Ms. Smith came to Legal Aid for legal assistance in obtaining a Civil Protection Order (CPO) against her abuser, a child sex trafficker who had trafficked her across state lines as a teenager and forced her to sell her body for his financial profit. (We have changed her name to protect her identity.) Although the intersection between violence and sex trafficking may not be that surprising, cases like these are particularly disturbing. It is rare that a young survivor of sexual and physical violence finds the strength to fight back.
Ms. Smith met the abuser in her mid teens. By then, he was already in his late twenties. He convinced her to run away from home with him so they could pursue Ms. Smith’s artistic dreams together. Young and in love, Ms. Smith agreed. That was the beginning of the abuser’s reign of terror over Ms. Smith’s life. The abuser forced Ms. Smith to work as a prostitute, beat her when she refused or failed bring home enough money, and convinced Ms. Smith that she was worthless and no one would love her. Ms. Smith told me that she found it difficult to love herself. The physical and sexual abuse continued for two years until the abuser was arrested for exploiting another young teenage girl.
Even in prison, the abuser’s power over Ms. Smith was apparent, and out of fear, she fled the city. When she finally returned to rebuild her life, the abuser was out of jail. He found Ms. Smith and soon returned to his abusive ways. But Ms. Smith was not the same naïve teenager as when they first met. This time, she was determined to stand up for herself. Unfortunately, Ms. Smith’s resolve further angered the abuser and resulted in more severe physical abuse.
One hot summer night this year, after a particularly brutal beating in an alleyway, Ms. Smith had had enough. She ran away from her abuser, and she never looked back. She filed for a Temporary Protective Order and a year-long Civil Protection Order at the South East Domestic Violence Center (DVIC), where we met. Ms. Smith was homeless and looking for shelter housing; she had no phone because the abuser had taken it from her. But she came to the Legal Aid looking for legal assistance. The emotional and physical drain that the abuse had taken on Ms. Smith was apparent on her face as well as her body. It was clear that Ms. Smith would struggle if she had to confront her abuser on her own. She needed an attorney willing to advocate on her behalf and help her tell her story to the Judge.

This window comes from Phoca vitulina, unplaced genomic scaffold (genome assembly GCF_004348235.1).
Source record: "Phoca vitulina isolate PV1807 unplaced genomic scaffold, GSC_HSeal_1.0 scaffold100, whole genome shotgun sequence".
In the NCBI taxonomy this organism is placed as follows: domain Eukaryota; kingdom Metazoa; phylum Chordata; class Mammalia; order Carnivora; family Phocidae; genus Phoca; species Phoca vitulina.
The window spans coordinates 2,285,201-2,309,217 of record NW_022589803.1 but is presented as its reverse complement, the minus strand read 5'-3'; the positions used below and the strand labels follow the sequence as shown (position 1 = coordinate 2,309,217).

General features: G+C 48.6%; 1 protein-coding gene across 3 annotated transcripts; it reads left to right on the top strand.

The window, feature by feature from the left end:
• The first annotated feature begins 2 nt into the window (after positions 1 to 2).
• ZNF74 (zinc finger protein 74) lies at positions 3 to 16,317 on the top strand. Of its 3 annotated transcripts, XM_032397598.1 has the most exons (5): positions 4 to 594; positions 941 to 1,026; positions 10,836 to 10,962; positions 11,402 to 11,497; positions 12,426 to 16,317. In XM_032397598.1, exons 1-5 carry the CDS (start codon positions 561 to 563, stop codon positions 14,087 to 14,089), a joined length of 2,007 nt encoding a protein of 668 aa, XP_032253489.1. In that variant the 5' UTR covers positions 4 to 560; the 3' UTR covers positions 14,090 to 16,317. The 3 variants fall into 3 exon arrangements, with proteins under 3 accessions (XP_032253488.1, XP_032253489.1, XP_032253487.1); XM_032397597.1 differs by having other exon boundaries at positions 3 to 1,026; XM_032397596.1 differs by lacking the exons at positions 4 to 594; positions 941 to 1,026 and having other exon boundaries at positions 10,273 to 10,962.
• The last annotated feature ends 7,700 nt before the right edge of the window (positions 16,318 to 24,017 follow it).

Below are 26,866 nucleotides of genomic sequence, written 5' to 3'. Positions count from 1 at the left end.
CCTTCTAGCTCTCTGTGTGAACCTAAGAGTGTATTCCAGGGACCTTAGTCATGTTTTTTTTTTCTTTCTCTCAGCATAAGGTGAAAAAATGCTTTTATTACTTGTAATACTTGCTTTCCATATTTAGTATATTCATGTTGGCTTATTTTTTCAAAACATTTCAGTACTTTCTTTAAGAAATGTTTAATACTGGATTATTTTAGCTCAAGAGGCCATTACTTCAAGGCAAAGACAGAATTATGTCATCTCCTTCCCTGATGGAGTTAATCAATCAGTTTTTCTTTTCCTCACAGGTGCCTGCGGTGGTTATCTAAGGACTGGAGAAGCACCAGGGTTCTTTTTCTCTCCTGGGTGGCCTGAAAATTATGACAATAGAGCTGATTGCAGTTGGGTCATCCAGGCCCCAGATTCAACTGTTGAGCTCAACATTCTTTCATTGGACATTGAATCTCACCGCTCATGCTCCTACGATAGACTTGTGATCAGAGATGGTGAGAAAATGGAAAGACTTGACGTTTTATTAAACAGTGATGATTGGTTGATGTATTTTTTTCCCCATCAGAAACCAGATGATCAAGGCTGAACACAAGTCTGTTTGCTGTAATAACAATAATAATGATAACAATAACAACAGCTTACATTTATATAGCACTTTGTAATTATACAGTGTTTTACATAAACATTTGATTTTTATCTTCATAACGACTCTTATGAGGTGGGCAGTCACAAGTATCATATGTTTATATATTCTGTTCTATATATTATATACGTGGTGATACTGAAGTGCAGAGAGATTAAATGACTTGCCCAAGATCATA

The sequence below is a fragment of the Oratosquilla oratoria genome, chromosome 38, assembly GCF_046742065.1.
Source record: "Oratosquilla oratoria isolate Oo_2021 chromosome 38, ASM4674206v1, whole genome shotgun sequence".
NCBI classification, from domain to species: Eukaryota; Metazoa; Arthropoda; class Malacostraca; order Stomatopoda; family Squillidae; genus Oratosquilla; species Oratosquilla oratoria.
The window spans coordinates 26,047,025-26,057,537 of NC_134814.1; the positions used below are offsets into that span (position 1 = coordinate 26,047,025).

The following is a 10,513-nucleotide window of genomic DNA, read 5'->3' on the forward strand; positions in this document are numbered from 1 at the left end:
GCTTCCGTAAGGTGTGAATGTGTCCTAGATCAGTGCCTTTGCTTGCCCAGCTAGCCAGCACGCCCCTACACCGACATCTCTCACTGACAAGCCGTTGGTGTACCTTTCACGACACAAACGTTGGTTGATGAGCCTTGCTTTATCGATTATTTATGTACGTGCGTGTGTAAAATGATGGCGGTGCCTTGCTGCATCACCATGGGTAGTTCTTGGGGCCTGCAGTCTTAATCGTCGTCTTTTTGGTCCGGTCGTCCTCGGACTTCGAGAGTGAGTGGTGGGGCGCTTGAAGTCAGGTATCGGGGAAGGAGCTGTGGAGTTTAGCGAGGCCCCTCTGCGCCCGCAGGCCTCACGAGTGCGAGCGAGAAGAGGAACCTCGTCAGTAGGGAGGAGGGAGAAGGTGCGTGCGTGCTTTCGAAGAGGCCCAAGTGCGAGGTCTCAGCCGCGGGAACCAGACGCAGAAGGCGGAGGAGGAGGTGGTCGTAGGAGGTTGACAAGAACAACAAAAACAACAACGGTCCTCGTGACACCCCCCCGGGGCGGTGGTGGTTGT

The court process was difficult. At the first hearing, Ms. Smith came to court very nervous. We were informed that the abuser had not been served with the necessary paperwork for her request for a CPO. Ms. Smith and I found out where the abuser lived and requested that the Court order the police to serve him. The next time Ms. Smith came to court, the abuser was present. Ms. Smith did not flinch when she saw the abuser. By then she had told me her story more than once, and I had gone over the CPO process with her a few times. Now that she had an understanding about what could occur, she was much more confident. With a lawyer by her side, Ms. Smith was prepared to confront the abuser in open court if necessary. Her determination and poise were a shock to the abuser, who had been used to controlling her. He paced back and forth when he was not seated and looked restless in the courtroom. After negotiations, the abuser eventually agreed to consent to Ms. Smith’s petition for a Civil Protection Order. After the Judge entered the order, Ms. Smith left the court brimming with pride.
Legal Aid’s domestic violence practice has grown in recent months. The growth has been Legal Aid’s response to a visible need in the community for legal services and advocacy to help domestic violence survivors. And in our view, it couldn’t have come soon enough.